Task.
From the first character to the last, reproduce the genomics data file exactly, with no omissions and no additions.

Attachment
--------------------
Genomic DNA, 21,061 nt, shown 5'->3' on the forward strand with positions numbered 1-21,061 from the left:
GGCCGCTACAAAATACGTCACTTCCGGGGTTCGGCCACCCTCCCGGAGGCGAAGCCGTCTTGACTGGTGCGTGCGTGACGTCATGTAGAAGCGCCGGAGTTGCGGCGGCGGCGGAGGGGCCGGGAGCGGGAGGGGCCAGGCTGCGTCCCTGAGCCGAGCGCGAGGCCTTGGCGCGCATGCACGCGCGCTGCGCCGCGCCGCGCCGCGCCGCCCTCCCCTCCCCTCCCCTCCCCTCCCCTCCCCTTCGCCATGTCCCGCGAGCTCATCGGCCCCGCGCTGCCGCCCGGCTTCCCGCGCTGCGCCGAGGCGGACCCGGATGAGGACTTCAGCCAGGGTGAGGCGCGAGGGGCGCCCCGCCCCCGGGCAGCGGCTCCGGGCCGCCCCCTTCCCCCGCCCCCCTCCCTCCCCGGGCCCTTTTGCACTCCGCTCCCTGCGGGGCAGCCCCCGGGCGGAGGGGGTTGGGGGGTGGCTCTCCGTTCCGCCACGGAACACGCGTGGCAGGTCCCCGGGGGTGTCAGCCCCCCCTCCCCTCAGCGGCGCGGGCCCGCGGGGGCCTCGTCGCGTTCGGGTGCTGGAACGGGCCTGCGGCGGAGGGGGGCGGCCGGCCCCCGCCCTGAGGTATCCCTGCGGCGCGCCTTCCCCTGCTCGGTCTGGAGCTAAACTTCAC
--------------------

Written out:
Genomic DNA, 21,061 nt, shown 5'->3' on the forward strand with positions numbered 1-21,061 from the left:
GGCCGCTACAAAATACGTCACTTCCGGGGTTCGGCCACCCTCCCGGAGGCGAAGCCGTCTTGACTGGTGCGTGCGTGACGTCATGTAGAAGCGCCGGAGTTGCGGCGGCGGCGGAGGGGCCGGGAGCGGGAGGGGCCAGGCTGCGTCCCTGAGCCGAGCGCGAGGCCTTGGCGCGCATGCACGCGCGCTGCGCCGCGCCGCGCCGCGCCGCCCTCCCCTCCCCTCCCCTCCCCTCCCCTCCCCTTCGCCATGTCCCGCGAGCTCATCGGCCCCGCGCTGCCGCCCGGCTTCCCGCGCTGCGCCGAGGCGGACCCGGATGAGGACTTCAGCCAGGGTGAGGCGCGAGGGGCGCCCCGCCCCCGGGCAGCGGCTCCGGGCCGCCCCCTTCCCCCGCCCCCCTCCCTCCCCGGGCCCTTTTGCACTCCGCTCCCTGCGGGGCAGCCCCCGGGCGGAGGGGGTTGGGGGGTGGCTCTCCGTTCCGCCACGGAACACGCGTGGCAGGTCCCCGGGGGTGTCAGCCCCCCCTCCCCTCAGCGGCGCGGGCCCGCGGGGGCCTCGTCGCGTTCGGGTGCTGGAACGGGCCTGCGGCGGAGGGGGGCGGCCGGCCCCCGCCCTGAGGTATCCCTGCGGCGCGCCTTCCCCTGCTCGGTCTGGAGCTAAACTTCAC